The following year he wrote to The Paris Review (in a letter that only emerged some years later)
“Between occasion of interview with Thomas Clark June ’65. and publication, May ’66 more reassurance came.I tried small doses of LSD twice in secluded tree and ocean cliff haven at Big Sur, No monster vibration, no snake universe hallucinations.Many tiny jeweled violet flowers along the path of a living brook that looked like Blake’s illustrations for a canal in grassy Eden – huge Pacific watery shore, (Peter) Orlovsky dancing naked like Shiva long-haired before giant green waves, titanic cliffs that Wordsworth mentioned in his own Sublime, great yellow sun veiled with mist hanging over the planet’s oceanic horizon.No harm…… Since there has been so much legislative miscomprehension of the LSD boon. I regret that my unedited ambivalence in Thomas Clark’s tape transcript interview was published wanting this footnote.”
Here‘s important historical footage – Allen’s 1966 Congressional Testimony”:
From his journals (writing at the time of the Santa Cruz colloquium) – (“bonk bonk/ L.S.D. C.I.A. empty paranoia/Vajrayana bonk bonk”):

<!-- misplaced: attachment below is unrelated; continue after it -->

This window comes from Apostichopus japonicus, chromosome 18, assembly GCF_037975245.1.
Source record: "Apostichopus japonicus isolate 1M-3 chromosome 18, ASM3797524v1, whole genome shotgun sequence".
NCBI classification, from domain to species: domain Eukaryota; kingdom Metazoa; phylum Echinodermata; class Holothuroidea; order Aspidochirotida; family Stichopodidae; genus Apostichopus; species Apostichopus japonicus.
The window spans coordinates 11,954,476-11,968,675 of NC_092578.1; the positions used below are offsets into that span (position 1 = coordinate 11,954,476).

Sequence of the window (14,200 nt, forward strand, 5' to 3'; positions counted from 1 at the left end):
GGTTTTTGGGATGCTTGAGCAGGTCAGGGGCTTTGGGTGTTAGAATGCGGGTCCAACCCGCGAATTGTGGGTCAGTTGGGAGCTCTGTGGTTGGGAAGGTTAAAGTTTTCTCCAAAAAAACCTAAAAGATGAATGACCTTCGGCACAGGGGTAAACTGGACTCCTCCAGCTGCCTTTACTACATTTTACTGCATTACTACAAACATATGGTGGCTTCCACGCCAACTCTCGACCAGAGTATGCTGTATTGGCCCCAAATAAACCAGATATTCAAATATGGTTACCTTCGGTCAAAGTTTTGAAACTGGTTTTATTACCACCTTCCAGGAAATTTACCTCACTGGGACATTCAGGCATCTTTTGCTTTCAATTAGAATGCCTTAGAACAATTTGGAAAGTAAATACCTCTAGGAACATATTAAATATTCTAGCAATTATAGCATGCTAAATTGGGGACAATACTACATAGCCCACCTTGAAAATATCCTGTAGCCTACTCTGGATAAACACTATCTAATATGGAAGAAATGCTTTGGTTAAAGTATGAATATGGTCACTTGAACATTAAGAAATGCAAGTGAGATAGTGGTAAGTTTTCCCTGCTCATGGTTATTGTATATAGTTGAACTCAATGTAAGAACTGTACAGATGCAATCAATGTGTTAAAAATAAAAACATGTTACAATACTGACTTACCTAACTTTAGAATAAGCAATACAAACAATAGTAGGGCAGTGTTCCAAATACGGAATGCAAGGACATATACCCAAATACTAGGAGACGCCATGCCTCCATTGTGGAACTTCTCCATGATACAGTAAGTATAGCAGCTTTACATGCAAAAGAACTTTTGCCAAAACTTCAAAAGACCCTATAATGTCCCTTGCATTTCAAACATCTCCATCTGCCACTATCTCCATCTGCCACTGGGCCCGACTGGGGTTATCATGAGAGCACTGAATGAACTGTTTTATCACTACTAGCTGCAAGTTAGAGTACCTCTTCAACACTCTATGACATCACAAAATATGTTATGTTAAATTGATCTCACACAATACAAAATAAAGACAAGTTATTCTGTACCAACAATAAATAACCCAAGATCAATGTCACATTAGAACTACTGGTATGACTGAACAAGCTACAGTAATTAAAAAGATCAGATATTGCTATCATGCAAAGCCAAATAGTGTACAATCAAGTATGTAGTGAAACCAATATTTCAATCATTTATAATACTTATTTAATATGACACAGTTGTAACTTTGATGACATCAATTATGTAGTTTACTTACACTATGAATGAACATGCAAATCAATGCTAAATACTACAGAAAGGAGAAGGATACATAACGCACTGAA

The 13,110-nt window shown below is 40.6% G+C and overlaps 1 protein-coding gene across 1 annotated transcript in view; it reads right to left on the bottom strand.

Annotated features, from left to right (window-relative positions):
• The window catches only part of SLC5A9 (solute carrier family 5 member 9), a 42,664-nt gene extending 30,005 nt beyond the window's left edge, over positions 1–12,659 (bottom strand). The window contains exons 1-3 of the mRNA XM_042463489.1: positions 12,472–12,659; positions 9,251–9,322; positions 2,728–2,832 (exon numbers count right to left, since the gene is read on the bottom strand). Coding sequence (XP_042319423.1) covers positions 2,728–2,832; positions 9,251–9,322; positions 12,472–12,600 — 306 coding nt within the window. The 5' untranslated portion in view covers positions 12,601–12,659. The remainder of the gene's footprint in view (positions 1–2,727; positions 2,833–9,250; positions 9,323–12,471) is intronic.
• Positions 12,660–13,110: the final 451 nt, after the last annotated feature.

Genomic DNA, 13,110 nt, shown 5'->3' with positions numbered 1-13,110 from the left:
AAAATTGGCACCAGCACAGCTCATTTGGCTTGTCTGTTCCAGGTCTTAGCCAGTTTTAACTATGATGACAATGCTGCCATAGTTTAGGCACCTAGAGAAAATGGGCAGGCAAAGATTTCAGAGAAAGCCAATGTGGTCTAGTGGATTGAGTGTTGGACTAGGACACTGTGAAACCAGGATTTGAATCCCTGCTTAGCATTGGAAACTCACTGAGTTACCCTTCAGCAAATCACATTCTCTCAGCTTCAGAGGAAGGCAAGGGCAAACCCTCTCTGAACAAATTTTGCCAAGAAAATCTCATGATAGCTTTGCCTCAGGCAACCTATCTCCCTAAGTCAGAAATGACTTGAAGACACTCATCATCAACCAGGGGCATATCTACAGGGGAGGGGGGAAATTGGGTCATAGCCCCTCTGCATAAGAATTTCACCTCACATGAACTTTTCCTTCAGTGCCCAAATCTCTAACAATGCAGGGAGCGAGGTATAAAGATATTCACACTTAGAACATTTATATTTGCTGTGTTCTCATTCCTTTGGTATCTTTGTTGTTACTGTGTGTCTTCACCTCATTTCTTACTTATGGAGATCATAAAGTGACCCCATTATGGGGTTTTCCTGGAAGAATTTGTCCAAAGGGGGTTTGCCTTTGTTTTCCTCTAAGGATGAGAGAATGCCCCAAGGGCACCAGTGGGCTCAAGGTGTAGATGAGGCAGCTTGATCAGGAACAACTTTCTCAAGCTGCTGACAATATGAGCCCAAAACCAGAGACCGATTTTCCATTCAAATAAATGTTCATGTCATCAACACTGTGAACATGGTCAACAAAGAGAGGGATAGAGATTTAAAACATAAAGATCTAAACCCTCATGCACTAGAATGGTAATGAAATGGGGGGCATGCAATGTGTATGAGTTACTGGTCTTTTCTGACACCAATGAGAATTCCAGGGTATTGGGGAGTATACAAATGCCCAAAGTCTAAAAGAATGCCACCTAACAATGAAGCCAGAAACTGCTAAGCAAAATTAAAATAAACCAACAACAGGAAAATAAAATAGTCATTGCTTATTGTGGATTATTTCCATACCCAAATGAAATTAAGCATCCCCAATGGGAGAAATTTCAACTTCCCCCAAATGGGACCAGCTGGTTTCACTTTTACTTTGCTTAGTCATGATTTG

“So the question is – how high up in CIA did acid get? How much was acid spread through CIA? -“Early” contacts w/ Kesey or myself 1959 Stanford Inst.Mental Health Dr Joe Adams via Gregory Bateson. Was that financed by (Secretly) army? Didn’t I at that time register some perturbation that I was being eavesdropped by Big Brother Ear?….Where is my Case in the interface?. Is there or was there ever a willing CIA-LSD agent assigned to my cast, following my mental adventures decade to decade? Was I under his Controls, or was he dazzled by what I was doing out there & reporting data back too his Computer or to Richard Helms or Someone at least interested?..Why’d Helms burn all the records? What Valuable history destroyed? The big Secret – that was it the CIA itself by conscious plan or inadvertent Pandora’s box, let loose the Whole LSD Fad on U.S., & the World? Was Leary their scapegoat?…How much of this secret history did Sandoz, Dr.Albert Hofmann, etc, know? Who keeps the political secrets of LSD? Who remembers? Will the CIA at least have the decency to send a representative to the 1977 “LSD – A Decade Later” Conference at Santa Cruz? After all, aren’t they as much involved as anyone…”